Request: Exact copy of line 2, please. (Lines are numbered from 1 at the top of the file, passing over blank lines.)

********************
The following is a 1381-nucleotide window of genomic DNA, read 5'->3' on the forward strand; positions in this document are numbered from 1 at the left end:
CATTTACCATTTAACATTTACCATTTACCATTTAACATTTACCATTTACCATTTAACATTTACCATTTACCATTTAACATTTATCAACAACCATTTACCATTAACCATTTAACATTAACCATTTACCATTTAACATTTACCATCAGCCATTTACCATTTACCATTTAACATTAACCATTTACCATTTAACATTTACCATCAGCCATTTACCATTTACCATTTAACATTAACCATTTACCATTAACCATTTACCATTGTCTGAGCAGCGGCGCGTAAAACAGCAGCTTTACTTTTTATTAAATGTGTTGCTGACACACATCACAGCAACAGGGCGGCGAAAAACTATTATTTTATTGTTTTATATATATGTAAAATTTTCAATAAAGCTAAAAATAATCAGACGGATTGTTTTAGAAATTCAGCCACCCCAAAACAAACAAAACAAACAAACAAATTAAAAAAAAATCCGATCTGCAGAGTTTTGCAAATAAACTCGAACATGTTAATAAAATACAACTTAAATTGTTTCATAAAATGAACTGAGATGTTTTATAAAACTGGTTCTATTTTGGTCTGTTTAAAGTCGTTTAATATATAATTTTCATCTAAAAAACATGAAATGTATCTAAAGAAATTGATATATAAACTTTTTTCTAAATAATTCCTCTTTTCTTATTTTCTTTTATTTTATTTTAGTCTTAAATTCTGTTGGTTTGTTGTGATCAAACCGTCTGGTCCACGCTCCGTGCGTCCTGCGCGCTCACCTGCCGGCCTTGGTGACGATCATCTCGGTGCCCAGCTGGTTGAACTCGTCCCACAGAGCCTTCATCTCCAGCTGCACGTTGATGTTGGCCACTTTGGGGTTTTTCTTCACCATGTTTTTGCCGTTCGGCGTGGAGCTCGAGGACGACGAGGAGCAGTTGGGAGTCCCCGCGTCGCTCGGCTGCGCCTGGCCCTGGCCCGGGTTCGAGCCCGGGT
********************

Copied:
CATTTACCATTTAACATTTACCATTTACCATTTAACATTTACCATTTACCATTTAACATTTACCATTTACCATTTAACATTTATCAACAACCATTTACCATTAACCATTTAACATTAACCATTTACCATTTAACATTTACCATCAGCCATTTACCATTTACCATTTAACATTAACCATTTACCATTTAACATTTACCATCAGCCATTTACCATTTACCATTTAACATTAACCATTTACCATTAACCATTTACCATTGTCTGAGCAGCGGCGCGTAAAACAGCAGCTTTACTTTTTATTAAATGTGTTGCTGACACACATCACAGCAACAGGGCGGCGAAAAACTATTATTTTATTGTTTTATATATATGTAAAATTTTCAATAAAGCTAAAAATAATCAGACGGATTGTTTTAGAAATTCAGCCACCCCAAAACAAACAAAACAAACAAACAAATTAAAAAAAAATCCGATCTGCAGAGTTTTGCAAATAAACTCGAACATGTTAATAAAATACAACTTAAATTGTTTCATAAAATGAACTGAGATGTTTTATAAAACTGGTTCTATTTTGGTCTGTTTAAAGTCGTTTAATATATAATTTTCATCTAAAAAACATGAAATGTATCTAAAGAAATTGATATATAAACTTTTTTCTAAATAATTCCTCTTTTCTTATTTTCTTTTATTTTATTTTAGTCTTAAATTCTGTTGGTTTGTTGTGATCAAACCGTCTGGTCCACGCTCCGTGCGTCCTGCGCGCTCACCTGCCGGCCTTGGTGACGATCATCTCGGTGCCCAGCTGGTTGAACTCGTCCCACAGAGCCTTCATCTCCAGCTGCACGTTGATGTTGGCCACTTTGGGGTTTTTCTTCACCATGTTTTTGCCGTTCGGCGTGGAGCTCGAGGACGACGAGGAGCAGTTGGGAGTCCCCGCGTCGCTCGGCTGCGCCTGGCCCTGGCCCGGGTTCGAGCCCGGGT